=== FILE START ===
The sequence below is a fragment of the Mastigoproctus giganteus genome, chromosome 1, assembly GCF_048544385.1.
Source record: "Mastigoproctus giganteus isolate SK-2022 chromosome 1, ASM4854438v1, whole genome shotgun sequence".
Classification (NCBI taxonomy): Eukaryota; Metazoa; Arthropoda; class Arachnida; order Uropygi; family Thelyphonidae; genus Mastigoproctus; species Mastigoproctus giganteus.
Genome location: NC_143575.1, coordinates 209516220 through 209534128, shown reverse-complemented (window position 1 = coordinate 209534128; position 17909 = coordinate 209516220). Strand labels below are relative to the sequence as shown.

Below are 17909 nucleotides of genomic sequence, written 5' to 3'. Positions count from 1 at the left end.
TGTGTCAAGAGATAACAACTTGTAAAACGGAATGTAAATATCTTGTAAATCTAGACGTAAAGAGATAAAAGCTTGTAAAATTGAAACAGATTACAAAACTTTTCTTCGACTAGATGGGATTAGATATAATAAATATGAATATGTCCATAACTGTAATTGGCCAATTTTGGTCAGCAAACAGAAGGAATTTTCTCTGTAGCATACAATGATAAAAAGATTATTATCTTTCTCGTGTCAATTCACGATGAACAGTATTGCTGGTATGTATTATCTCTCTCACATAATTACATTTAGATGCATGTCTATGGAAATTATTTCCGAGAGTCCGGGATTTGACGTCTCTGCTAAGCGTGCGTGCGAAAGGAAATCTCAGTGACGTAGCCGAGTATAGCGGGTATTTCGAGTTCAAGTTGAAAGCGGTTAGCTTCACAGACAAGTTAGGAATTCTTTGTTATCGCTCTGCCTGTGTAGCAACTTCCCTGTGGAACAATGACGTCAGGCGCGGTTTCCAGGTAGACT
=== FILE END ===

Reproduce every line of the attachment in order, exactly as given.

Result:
The sequence below is a fragment of the Mastigoproctus giganteus genome, chromosome 1, assembly GCF_048544385.1.
Source record: "Mastigoproctus giganteus isolate SK-2022 chromosome 1, ASM4854438v1, whole genome shotgun sequence".
Classification (NCBI taxonomy): Eukaryota; Metazoa; Arthropoda; class Arachnida; order Uropygi; family Thelyphonidae; genus Mastigoproctus; species Mastigoproctus giganteus.
Genome location: NC_143575.1, coordinates 209516220 through 209534128, shown reverse-complemented (window position 1 = coordinate 209534128; position 17909 = coordinate 209516220). Strand labels below are relative to the sequence as shown.

Below are 17909 nucleotides of genomic sequence, written 5' to 3'. Positions count from 1 at the left end.
TGTGTCAAGAGATAACAACTTGTAAAACGGAATGTAAATATCTTGTAAATCTAGACGTAAAGAGATAAAAGCTTGTAAAATTGAAACAGATTACAAAACTTTTCTTCGACTAGATGGGATTAGATATAATAAATATGAATATGTCCATAACTGTAATTGGCCAATTTTGGTCAGCAAACAGAAGGAATTTTCTCTGTAGCATACAATGATAAAAAGATTATTATCTTTCTCGTGTCAATTCACGATGAACAGTATTGCTGGTATGTATTATCTCTCTCACATAATTACATTTAGATGCATGTCTATGGAAATTATTTCCGAGAGTCCGGGATTTGACGTCTCTGCTAAGCGTGCGTGCGAAAGGAAATCTCAGTGACGTAGCCGAGTATAGCGGGTATTTCGAGTTCAAGTTGAAAGCGGTTAGCTTCACAGACAAGTTAGGAATTCTTTGTTATCGCTCTGCCTGTGTAGCAACTTCCCTGTGGAACAATGACGTCAGGCGCGGTTTCCAGGTAGACT